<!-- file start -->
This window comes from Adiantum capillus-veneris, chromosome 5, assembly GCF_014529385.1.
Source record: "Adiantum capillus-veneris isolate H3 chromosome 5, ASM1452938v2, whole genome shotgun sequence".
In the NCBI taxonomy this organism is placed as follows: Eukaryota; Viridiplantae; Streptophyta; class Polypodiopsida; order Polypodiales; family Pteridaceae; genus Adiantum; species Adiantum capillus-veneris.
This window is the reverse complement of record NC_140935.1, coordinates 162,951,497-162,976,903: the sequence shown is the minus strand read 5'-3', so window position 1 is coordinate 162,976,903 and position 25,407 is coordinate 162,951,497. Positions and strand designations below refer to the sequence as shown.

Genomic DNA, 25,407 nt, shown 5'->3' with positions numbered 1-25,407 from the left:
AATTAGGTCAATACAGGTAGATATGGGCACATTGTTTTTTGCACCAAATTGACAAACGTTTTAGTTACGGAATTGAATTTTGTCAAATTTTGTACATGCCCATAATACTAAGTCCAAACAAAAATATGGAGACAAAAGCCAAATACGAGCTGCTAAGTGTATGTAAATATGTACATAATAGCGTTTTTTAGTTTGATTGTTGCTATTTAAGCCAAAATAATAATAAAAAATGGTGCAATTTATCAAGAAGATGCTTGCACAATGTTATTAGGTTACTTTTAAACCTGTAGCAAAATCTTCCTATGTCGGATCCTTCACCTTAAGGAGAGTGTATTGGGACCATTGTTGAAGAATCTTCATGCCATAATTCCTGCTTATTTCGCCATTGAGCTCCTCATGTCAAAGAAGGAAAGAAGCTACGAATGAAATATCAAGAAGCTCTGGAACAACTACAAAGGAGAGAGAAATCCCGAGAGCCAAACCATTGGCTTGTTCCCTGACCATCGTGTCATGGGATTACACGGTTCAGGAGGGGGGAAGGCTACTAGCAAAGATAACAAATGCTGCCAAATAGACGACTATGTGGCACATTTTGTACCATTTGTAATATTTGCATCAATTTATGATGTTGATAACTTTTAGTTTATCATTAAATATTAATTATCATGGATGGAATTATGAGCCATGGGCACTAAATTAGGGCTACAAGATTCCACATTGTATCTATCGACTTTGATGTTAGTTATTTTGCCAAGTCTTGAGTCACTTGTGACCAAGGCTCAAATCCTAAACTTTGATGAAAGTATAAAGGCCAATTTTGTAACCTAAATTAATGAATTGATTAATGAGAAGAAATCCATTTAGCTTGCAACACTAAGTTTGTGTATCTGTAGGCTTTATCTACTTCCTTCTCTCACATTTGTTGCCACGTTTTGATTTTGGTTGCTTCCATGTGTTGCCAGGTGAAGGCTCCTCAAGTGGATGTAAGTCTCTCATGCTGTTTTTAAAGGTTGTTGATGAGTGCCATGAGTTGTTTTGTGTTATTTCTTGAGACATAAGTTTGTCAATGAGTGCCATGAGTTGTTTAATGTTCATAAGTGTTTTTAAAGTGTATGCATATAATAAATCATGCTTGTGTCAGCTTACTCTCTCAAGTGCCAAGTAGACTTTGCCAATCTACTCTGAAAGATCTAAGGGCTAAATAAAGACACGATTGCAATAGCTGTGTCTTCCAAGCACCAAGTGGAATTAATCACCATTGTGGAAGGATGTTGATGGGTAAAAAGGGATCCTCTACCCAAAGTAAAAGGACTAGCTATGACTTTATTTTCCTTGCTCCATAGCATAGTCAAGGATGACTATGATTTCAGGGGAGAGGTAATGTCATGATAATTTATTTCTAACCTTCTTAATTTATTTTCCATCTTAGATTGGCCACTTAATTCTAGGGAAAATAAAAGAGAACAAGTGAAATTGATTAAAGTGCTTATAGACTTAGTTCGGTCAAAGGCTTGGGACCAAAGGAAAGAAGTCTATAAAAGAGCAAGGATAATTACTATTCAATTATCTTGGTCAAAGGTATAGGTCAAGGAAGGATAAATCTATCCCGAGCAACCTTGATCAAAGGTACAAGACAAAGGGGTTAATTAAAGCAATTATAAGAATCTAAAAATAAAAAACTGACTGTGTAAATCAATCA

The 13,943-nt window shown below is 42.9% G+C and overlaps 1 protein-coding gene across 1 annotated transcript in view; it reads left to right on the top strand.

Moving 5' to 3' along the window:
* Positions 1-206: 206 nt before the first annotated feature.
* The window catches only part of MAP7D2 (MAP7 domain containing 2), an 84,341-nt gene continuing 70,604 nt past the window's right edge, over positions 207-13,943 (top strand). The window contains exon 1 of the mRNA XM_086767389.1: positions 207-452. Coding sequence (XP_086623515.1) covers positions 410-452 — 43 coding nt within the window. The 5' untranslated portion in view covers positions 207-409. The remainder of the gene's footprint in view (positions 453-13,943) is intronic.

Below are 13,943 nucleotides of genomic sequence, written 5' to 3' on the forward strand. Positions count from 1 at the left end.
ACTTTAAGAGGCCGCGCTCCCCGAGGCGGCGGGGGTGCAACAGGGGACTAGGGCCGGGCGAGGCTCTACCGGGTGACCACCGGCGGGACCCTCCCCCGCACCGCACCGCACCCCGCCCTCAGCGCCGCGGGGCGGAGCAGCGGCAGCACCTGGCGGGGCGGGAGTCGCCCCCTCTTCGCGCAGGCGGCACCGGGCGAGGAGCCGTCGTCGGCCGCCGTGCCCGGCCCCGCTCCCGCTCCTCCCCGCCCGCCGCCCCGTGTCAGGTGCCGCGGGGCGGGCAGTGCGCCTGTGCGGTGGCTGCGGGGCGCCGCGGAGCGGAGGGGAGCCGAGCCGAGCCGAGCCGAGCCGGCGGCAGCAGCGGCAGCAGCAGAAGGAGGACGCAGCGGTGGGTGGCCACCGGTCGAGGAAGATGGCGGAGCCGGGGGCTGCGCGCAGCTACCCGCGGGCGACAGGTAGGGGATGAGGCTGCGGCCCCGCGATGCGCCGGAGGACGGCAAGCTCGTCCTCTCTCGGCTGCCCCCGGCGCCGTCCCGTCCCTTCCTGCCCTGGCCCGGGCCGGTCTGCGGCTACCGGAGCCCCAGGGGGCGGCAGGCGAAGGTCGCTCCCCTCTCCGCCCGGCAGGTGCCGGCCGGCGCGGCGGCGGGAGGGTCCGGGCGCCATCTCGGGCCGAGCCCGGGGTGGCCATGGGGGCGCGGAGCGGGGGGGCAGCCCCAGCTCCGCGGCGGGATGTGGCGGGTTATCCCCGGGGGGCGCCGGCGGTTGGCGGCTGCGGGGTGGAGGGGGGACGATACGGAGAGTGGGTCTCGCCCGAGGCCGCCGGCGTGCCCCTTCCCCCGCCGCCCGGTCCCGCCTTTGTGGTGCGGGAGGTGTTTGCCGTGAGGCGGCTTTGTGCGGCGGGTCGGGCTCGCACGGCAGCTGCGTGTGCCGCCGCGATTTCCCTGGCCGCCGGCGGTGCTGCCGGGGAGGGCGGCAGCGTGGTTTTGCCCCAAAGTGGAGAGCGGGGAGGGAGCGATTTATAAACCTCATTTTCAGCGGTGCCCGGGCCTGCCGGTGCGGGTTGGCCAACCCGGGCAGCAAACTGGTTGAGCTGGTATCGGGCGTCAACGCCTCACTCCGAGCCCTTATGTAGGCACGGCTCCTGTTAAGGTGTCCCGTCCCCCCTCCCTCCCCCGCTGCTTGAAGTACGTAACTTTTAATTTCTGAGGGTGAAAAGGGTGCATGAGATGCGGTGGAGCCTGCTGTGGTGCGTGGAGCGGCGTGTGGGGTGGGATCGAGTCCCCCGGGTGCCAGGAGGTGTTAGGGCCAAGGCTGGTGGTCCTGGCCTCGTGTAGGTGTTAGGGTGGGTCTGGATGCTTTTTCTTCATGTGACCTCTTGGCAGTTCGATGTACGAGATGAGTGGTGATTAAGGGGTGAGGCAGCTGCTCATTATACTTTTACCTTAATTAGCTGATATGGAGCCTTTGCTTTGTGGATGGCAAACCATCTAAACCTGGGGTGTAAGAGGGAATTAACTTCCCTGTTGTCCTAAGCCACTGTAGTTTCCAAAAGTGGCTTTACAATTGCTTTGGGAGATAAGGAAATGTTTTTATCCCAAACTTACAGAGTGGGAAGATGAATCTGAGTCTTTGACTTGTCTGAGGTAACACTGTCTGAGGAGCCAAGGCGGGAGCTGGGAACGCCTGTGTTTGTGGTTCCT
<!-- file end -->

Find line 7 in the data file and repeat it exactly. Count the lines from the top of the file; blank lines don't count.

The 13,943-nt window shown below is 42.9% G+C and overlaps 1 protein-coding gene across 1 annotated transcript in view; it reads left to right on the top strand.